High expectations

While meeting the expectations of our consortium, we need to recognise the challenges confronting our young leaders as they deliver programmes. They face a balancing act between being the voice of their peers and satisfying partners’ expectations. Often these young leaders have inadequate support and resources and cope with a lack of trust from community leaders, governments and more established partners.

Having been in their position, I now find myself playing the intermediary. For example, recently we contributed to the mid-term review for READY+. We needed to recruit a junior consultant from amongst the young people involved in our network. I sent out a job description highlighting minimum criteria, detailing the multiple skills needed. One of my colleagues wrote to me with a reminder of how challenging those criteria might be:

“Most young people living with HIV have missed out on further education,” explained, Phindile Nhleko, Director of the Eswatini Network of Young People Living with HIV (SNYP +). “Living below the poverty line and taking care of siblings, without parents to look after them, means they do not have opportunities to study. We need to support young people to develop skills. Employing them in small local projects can help them fend for their families. That’s how I got to be in this role today. The money I earned helped me fund myself through college. I am where I am because someone believed in and mentored me”.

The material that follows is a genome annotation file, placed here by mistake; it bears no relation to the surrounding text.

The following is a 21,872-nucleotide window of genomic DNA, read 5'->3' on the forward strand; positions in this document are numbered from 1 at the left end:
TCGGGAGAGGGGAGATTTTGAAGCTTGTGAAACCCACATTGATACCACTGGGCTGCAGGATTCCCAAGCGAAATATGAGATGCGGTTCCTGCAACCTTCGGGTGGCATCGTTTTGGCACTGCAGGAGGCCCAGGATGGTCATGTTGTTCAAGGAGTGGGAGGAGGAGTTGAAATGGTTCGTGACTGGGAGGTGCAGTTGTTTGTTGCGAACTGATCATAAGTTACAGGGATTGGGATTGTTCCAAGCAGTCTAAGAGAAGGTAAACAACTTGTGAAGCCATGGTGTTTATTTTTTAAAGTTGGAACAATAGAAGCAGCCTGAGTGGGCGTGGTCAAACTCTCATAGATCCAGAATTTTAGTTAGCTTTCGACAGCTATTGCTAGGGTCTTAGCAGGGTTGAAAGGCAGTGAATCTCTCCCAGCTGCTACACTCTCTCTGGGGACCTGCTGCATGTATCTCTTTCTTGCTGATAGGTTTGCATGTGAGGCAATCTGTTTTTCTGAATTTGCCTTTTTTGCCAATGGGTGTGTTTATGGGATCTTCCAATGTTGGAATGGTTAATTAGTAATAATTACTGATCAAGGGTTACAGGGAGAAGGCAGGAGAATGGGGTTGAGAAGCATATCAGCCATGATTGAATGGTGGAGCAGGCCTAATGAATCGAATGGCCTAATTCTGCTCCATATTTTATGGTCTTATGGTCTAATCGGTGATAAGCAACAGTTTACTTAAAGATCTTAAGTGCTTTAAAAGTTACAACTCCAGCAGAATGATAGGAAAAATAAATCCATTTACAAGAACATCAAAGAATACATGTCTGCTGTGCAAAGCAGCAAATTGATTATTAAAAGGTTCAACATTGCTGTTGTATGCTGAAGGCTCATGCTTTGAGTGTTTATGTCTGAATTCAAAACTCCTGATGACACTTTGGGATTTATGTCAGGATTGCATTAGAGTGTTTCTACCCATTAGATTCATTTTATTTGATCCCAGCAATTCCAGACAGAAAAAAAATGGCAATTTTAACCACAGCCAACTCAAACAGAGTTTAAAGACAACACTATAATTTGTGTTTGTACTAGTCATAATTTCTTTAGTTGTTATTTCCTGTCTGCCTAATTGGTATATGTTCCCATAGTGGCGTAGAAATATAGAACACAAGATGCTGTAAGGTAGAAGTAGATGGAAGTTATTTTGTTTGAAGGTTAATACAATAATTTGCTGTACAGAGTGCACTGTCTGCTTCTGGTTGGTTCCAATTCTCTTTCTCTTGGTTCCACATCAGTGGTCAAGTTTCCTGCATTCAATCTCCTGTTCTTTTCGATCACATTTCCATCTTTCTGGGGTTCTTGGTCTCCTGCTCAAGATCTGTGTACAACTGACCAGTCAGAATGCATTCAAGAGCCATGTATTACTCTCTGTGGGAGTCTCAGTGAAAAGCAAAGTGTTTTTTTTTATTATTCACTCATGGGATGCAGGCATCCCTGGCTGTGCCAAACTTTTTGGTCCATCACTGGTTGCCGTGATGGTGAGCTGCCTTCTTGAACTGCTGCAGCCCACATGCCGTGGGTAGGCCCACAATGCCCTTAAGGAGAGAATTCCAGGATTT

Being the public face of HIV

Another challenge confronting young leaders living with HIV is being the public face of our members. This means sacrificing our privacy and carrying the burden of stigma. From my own experience, I know what it’s like to respond to journalists, the wider community, family and friends, on all kinds of HIV related topics. The questioners don’t conceal their disapproval. Were you born with HIV? Is your girlfriend positive? Do you use a condom? Are you really positive? Working in this hostile environment adds yet another layer of pressure to the young people we ask to lead.

Coping with loss 

For us, distributed leadership means that our young leaders come from the grassroots and are personally connected with those they represent. This involves coping with personal loss. The statistics of HIV-related deaths always have a name and a face. I think of friends and peers. For example, my friend Juste, co-founder of Burundi national network of young people living with HIV, died tragically in 2006. As a healthy teenage orphan, he kept being evicted from the homes of his extended family. They couldn’t cope with the stigma of looking after someone living with HIV. Juste became very sick, but the doctors didn’t know what was wrong with him. They thought it might be malaria or tuberculosis. It turned out to be depression, and he died a month later. Rejected by those who were meant to care for him he lost the will to live.

Jessica, who was part of a youth network in Burundi in 2011, gradually became increasingly ill over several weeks. When she died, eight boxes of unopened antiretroviral treatment were found under her bed.

The experiences of leaders of young people living with HIV may vary, but they are all weighed down by the responsibilities they carry. It’s important, whenever we engage with them, that we never forget their back story, the hard conditions they came through and the struggles they face today.

Young people’s leadership is driven by a passion and thirst for change. Our expectations of our leaders needs to be matched by an appropriate level of support and understanding.

Other blogs in this series:

From local projects to global leadership

Technical assistance unlocks community leadership

Marginalised groups unite to hold stakeholders to account